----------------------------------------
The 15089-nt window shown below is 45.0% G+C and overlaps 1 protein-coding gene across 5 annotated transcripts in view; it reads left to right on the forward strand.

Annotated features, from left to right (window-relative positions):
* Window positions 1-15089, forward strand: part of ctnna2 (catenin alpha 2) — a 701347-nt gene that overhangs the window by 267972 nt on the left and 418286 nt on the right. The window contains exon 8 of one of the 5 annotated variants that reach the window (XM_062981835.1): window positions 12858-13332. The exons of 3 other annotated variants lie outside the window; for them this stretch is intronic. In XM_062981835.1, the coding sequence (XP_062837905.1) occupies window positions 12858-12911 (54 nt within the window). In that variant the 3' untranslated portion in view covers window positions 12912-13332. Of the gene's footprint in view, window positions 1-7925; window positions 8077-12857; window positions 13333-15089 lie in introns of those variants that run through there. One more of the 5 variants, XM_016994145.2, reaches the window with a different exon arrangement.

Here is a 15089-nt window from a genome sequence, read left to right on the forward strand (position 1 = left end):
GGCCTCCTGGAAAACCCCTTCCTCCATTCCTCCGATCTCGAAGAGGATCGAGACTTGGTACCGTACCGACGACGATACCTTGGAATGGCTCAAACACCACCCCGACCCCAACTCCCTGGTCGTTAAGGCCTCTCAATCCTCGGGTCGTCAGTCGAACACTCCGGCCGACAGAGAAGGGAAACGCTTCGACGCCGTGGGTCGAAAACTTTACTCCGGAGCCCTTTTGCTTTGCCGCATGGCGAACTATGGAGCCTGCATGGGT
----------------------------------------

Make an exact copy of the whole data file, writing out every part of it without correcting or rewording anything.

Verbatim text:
The 15089-nt window shown below is 45.0% G+C and overlaps 1 protein-coding gene across 5 annotated transcripts in view; it reads left to right on the forward strand.

Annotated features, from left to right (window-relative positions):
* Window positions 1-15089, forward strand: part of ctnna2 (catenin alpha 2) — a 701347-nt gene that overhangs the window by 267972 nt on the left and 418286 nt on the right. The window contains exon 8 of one of the 5 annotated variants that reach the window (XM_062981835.1): window positions 12858-13332. The exons of 3 other annotated variants lie outside the window; for them this stretch is intronic. In XM_062981835.1, the coding sequence (XP_062837905.1) occupies window positions 12858-12911 (54 nt within the window). In that variant the 3' untranslated portion in view covers window positions 12912-13332. Of the gene's footprint in view, window positions 1-7925; window positions 8077-12857; window positions 13333-15089 lie in introns of those variants that run through there. One more of the 5 variants, XM_016994145.2, reaches the window with a different exon arrangement.

Here is a 15089-nt window from a genome sequence, read left to right on the forward strand (position 1 = left end):
GGCCTCCTGGAAAACCCCTTCCTCCATTCCTCCGATCTCGAAGAGGATCGAGACTTGGTACCGTACCGACGACGATACCTTGGAATGGCTCAAACACCACCCCGACCCCAACTCCCTGGTCGTTAAGGCCTCTCAATCCTCGGGTCGTCAGTCGAACACTCCGGCCGACAGAGAAGGGAAACGCTTCGACGCCGTGGGTCGAAAACTTTACTCCGGAGCCCTTTTGCTTTGCCGCATGGCGAACTATGGAGCCTGCATGGGT